Nursing 211

N211: Health Differences Across the Lifespan I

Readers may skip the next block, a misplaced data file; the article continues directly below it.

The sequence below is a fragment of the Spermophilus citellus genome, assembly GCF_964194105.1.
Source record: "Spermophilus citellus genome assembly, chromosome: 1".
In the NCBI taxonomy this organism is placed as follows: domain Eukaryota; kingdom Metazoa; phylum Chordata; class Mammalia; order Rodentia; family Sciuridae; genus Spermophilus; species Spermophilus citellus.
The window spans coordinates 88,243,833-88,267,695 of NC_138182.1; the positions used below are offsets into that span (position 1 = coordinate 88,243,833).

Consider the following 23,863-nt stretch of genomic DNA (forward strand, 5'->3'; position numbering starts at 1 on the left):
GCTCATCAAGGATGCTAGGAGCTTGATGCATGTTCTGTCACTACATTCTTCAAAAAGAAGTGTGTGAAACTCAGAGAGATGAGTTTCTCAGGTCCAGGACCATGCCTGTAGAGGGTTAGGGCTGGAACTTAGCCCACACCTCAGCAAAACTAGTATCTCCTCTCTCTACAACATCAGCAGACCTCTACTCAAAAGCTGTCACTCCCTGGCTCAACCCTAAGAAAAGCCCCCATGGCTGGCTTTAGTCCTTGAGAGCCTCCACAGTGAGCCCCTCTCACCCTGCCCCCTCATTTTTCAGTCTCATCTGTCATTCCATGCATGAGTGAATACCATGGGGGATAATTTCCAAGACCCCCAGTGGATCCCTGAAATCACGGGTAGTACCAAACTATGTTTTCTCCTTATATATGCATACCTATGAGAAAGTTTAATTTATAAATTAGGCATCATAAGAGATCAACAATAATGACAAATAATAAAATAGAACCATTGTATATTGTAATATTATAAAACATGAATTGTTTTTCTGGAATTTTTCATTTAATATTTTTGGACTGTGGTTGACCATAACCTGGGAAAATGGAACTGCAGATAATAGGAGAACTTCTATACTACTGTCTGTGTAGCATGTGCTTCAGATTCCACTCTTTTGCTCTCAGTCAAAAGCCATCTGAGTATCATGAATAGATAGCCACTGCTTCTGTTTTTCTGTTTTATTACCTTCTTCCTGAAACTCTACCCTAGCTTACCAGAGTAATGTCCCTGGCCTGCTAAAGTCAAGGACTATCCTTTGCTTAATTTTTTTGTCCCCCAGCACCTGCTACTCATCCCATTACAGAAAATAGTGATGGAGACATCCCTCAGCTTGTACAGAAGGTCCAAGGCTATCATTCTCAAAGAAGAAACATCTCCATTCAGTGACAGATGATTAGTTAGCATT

3.10 Benign Prostatic Hyperplasia Benign Prostatic Hyperplasia (BPH) is enlargement or hypertrophy of the prostate. It is the most common genitourinary system problem of the older male occurring in about 50% of men over the age of 50 years of age. The enlargement of the prostate gland places pressure on the prostatic urethra, leading to dysuria and difficulty voiding. The obstruction causes the bladder musculature to lose its elasticity, which results in urinary retention. Nursing Assessment Includes increased frequency of voiding with a decrease in the amount of each void; nocturia, hesitancy, terminal dribbling, decrease in size and force of stream, acute urinary retention and bladder distension. Diagnostics Include digital rectal examinations indicates enlarged and elastic gland. Cystoscopy shows the extent of the urethra and bladder infringement. Intravenous and retrograde pyelogram provides information about possible damage to the upper urinary tract secondary to urinary retention. Blood chemistries, BUN, and creatinine rule out kidney dysfunction from kidney damage by prolonged obstruction at the bladder neck. Prostate specific antigen (PSA) may be slightly elevated if BPH is present. Marked elevation may indicate cancer. Nursing Diagnosis • Pain related to bladder distension secondary to prostate enlargement • Risk for infection related to indwelling catheter • Fear related to potential or actual sexual dysfunction, possible diagnosis of cancer, and lack of knowledge regarding surgical procedure • Pain related to irrigation and clots, presence of catheter • Ineffective therapeutic management related to lack of knowledge of postoperative follow up care Medical Interventions Include Suprapubic prostatectomy, retropubic prostatectomy, perineal prostatectomy, transurethral prostatectomy (TURP), and laser ablation. Finasteride (Proscar), an androgen hormone inhibitor, can be given to decrease symptoms. Non-surgical procedures include intermittent catheterization or insertion of an indwelling catheter may bypass the obstruction. Stents or coils are placed in the urethra, holding it open, allowing unobstructed urinary flow. Prostatic balloon dilation uses a balloon to dilate the urethra by


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